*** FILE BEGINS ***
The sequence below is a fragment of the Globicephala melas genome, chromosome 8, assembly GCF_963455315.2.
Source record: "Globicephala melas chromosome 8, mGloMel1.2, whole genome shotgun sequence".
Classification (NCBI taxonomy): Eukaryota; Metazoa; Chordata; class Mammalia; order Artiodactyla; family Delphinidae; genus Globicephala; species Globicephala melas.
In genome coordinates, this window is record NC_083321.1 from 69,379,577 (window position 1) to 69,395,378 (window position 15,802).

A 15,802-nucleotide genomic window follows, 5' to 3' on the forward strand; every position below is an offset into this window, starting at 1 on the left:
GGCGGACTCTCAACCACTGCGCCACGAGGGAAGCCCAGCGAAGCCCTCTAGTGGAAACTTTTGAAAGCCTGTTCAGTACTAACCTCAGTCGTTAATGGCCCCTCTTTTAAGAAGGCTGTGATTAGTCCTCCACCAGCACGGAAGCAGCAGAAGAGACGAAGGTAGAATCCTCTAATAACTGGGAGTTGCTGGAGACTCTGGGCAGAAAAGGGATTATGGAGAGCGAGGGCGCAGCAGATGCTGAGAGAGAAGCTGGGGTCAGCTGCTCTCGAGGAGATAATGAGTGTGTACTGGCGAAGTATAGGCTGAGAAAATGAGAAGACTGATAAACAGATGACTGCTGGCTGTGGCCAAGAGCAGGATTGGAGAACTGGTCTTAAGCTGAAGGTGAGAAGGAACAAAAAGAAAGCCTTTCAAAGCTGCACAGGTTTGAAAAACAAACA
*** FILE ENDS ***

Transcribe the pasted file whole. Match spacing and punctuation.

The sequence below is a fragment of the Globicephala melas genome, chromosome 8, assembly GCF_963455315.2.
Source record: "Globicephala melas chromosome 8, mGloMel1.2, whole genome shotgun sequence".
Classification (NCBI taxonomy): Eukaryota; Metazoa; Chordata; class Mammalia; order Artiodactyla; family Delphinidae; genus Globicephala; species Globicephala melas.
In genome coordinates, this window is record NC_083321.1 from 69,379,577 (window position 1) to 69,395,378 (window position 15,802).

A 15,802-nucleotide genomic window follows, 5' to 3' on the forward strand; every position below is an offset into this window, starting at 1 on the left:
GGCGGACTCTCAACCACTGCGCCACGAGGGAAGCCCAGCGAAGCCCTCTAGTGGAAACTTTTGAAAGCCTGTTCAGTACTAACCTCAGTCGTTAATGGCCCCTCTTTTAAGAAGGCTGTGATTAGTCCTCCACCAGCACGGAAGCAGCAGAAGAGACGAAGGTAGAATCCTCTAATAACTGGGAGTTGCTGGAGACTCTGGGCAGAAAAGGGATTATGGAGAGCGAGGGCGCAGCAGATGCTGAGAGAGAAGCTGGGGTCAGCTGCTCTCGAGGAGATAATGAGTGTGTACTGGCGAAGTATAGGCTGAGAAAATGAGAAGACTGATAAACAGATGACTGCTGGCTGTGGCCAAGAGCAGGATTGGAGAACTGGTCTTAAGCTGAAGGTGAGAAGGAACAAAAAGAAAGCCTTTCAAAGCTGCACAGGTTTGAAAAACAAACA